Development Length of 0.6 in. Prestressing Strands in Precast, Prestressed Calcium Sulfoaluminate Cement Concrete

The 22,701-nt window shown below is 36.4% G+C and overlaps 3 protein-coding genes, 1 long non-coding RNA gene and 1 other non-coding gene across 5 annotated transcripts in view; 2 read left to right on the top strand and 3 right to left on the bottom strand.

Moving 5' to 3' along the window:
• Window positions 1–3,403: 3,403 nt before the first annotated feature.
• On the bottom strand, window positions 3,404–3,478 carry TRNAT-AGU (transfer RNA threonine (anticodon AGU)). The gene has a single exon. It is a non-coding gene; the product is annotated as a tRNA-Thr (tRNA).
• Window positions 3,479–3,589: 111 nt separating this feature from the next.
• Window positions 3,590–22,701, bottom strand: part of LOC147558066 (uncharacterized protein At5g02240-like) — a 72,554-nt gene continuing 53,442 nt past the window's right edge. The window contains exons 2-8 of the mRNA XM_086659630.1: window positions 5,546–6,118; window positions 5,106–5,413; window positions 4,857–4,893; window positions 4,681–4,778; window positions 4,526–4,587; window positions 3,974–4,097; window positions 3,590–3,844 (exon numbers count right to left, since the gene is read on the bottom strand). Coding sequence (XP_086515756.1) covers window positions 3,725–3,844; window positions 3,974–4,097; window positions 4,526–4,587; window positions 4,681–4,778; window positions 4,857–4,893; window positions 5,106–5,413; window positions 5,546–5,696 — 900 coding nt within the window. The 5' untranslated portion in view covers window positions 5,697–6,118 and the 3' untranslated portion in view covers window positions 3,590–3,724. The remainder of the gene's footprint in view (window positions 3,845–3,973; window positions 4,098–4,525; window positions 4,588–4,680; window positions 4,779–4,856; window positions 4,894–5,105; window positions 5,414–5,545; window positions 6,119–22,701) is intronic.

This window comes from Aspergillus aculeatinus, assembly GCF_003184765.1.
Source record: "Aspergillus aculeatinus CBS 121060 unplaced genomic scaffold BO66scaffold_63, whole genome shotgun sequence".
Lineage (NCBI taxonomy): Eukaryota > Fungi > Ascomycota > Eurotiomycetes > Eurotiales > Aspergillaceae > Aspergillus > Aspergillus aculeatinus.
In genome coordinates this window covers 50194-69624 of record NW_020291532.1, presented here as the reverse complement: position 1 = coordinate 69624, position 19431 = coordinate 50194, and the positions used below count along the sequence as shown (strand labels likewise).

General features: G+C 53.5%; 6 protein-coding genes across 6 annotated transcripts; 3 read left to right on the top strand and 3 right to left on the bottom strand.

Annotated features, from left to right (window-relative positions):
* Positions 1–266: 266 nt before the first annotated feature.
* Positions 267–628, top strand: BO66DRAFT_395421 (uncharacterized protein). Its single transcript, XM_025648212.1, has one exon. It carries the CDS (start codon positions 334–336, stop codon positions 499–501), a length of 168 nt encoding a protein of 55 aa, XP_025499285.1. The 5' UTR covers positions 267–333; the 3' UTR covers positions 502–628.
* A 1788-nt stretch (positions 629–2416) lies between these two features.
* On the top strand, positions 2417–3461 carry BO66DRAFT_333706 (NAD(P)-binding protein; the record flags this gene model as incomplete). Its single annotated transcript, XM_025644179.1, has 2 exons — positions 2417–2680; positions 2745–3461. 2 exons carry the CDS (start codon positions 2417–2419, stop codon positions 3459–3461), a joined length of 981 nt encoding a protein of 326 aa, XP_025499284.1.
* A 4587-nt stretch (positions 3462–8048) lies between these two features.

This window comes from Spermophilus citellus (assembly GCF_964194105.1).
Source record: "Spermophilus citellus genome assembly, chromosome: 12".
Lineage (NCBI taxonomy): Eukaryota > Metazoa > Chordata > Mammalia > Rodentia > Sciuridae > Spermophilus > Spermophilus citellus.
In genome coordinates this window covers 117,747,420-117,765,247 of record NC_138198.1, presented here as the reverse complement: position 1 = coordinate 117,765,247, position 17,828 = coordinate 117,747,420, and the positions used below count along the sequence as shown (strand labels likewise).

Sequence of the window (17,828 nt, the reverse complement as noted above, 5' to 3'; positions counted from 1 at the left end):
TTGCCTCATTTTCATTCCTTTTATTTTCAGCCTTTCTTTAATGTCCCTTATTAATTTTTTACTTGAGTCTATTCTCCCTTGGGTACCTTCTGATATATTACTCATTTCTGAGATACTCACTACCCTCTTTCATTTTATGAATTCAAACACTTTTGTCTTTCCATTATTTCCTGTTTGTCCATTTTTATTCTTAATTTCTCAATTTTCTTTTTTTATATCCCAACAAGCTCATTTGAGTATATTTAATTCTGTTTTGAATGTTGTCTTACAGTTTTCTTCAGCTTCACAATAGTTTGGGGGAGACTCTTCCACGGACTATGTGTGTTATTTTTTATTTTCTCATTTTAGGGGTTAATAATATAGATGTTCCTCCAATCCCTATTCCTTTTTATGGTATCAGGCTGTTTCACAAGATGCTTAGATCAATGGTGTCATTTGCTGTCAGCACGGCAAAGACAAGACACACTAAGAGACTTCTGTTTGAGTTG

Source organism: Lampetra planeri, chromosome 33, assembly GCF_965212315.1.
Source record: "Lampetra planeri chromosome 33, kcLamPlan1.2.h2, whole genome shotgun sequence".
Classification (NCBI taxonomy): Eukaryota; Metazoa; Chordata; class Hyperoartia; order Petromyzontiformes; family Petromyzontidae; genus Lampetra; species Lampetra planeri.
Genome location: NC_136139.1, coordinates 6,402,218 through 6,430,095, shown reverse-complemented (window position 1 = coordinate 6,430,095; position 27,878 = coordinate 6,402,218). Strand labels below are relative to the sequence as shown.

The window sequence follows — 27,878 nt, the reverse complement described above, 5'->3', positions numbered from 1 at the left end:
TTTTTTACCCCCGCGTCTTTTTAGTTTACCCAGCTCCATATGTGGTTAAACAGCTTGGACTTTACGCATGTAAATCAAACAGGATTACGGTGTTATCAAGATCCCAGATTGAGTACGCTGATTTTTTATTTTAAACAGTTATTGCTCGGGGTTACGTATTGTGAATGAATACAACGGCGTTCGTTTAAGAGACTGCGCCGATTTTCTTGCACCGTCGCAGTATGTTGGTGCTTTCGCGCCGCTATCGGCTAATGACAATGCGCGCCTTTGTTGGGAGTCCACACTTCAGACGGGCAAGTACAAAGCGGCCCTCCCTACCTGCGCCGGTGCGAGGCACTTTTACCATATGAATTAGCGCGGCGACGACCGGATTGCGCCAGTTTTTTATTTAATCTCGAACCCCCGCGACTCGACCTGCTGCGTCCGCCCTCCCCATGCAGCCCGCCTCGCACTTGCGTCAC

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Calcium sulfoaluminate cement is a very rapid setting, hydraulic cement that releases approximately half as much carbon dioxide during production as conventional portland cement. Calcium sulfoaluminate cement produces concrete with high early strength, excellent durability, and limited shrinkage. These properties have the potential to substantially improve the speed of production and performance of precast products. The compressive strength typically required for prestress release at an age of 18-24 hours can be reached in just a few hours, without the need for heat curing. Three series of 6.5 in. by 12 in. by 18 ft long rectangular beams prestressed with 0.6 in. prestressing strands were cast to evaluate the effect of calcium sulfoaluminate cement concrete age at the time of prestress release on bond behavior and prestress losses. One series of calcium sulfoaluminate beams was cast with prestress release targeted for a compressive strength of 3500 psi at approximately 2 hours of age and a second set with prestress release at 24 hours of age, at which time the compressive strength was significantly higher. A series of conventional concrete beams with a similar compressive strength at release was also cast for comparison. Surface strain and strand end slip were measured to evaluate transfer length and vibrating wire strain gages were embedded to evaluate prestress losses. The CSA specimens with vibrating wire strain gages yielded reduced prestress losses compared to conventional concrete. The specimens also showed no significant detrimental effects of early age prestress transfer and similar transfer lengths for rapid setting and conventional concrete. Code predicted transfer and development lengths proved reasonable for the CSA specimens.
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